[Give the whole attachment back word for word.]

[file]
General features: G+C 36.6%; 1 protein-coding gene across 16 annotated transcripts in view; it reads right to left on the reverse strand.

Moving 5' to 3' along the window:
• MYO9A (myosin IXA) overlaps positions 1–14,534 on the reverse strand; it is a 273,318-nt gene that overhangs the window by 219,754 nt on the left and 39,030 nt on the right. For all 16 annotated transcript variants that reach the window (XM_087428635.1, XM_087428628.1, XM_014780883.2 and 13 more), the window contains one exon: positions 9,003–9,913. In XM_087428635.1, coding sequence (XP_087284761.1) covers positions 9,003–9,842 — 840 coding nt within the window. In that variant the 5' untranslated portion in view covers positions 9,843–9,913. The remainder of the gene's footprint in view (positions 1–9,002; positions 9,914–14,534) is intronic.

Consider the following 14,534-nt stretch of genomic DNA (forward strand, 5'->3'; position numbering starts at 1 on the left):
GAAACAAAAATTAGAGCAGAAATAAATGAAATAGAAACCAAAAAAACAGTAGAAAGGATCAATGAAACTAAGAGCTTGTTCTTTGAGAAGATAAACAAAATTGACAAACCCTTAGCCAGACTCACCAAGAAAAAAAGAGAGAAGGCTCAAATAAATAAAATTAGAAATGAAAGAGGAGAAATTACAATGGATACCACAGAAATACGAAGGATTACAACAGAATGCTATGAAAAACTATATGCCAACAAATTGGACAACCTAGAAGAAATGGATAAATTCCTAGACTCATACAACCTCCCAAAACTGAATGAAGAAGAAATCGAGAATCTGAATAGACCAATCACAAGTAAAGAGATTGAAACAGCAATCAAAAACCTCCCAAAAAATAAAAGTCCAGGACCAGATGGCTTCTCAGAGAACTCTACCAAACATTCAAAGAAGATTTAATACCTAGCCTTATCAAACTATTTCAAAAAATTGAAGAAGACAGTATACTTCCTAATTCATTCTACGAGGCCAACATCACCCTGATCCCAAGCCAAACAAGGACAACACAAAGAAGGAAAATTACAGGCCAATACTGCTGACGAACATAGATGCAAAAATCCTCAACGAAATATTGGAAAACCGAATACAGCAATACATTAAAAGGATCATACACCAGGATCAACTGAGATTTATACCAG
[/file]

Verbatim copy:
General features: G+C 36.6%; 1 protein-coding gene across 16 annotated transcripts in view; it reads right to left on the reverse strand.

Moving 5' to 3' along the window:
• MYO9A (myosin IXA) overlaps positions 1–14,534 on the reverse strand; it is a 273,318-nt gene that overhangs the window by 219,754 nt on the left and 39,030 nt on the right. For all 16 annotated transcript variants that reach the window (XM_087428635.1, XM_087428628.1, XM_014780883.2 and 13 more), the window contains one exon: positions 9,003–9,913. In XM_087428635.1, coding sequence (XP_087284761.1) covers positions 9,003–9,842 — 840 coding nt within the window. In that variant the 5' untranslated portion in view covers positions 9,843–9,913. The remainder of the gene's footprint in view (positions 1–9,002; positions 9,914–14,534) is intronic.

Consider the following 14,534-nt stretch of genomic DNA (forward strand, 5'->3'; position numbering starts at 1 on the left):
GAAACAAAAATTAGAGCAGAAATAAATGAAATAGAAACCAAAAAAACAGTAGAAAGGATCAATGAAACTAAGAGCTTGTTCTTTGAGAAGATAAACAAAATTGACAAACCCTTAGCCAGACTCACCAAGAAAAAAAGAGAGAAGGCTCAAATAAATAAAATTAGAAATGAAAGAGGAGAAATTACAATGGATACCACAGAAATACGAAGGATTACAACAGAATGCTATGAAAAACTATATGCCAACAAATTGGACAACCTAGAAGAAATGGATAAATTCCTAGACTCATACAACCTCCCAAAACTGAATGAAGAAGAAATCGAGAATCTGAATAGACCAATCACAAGTAAAGAGATTGAAACAGCAATCAAAAACCTCCCAAAAAATAAAAGTCCAGGACCAGATGGCTTCTCAGAGAACTCTACCAAACATTCAAAGAAGATTTAATACCTAGCCTTATCAAACTATTTCAAAAAATTGAAGAAGACAGTATACTTCCTAATTCATTCTACGAGGCCAACATCACCCTGATCCCAAGCCAAACAAGGACAACACAAAGAAGGAAAATTACAGGCCAATACTGCTGACGAACATAGATGCAAAAATCCTCAACGAAATATTGGAAAACCGAATACAGCAATACATTAAAAGGATCATACACCAGGATCAACTGAGATTTATACCAG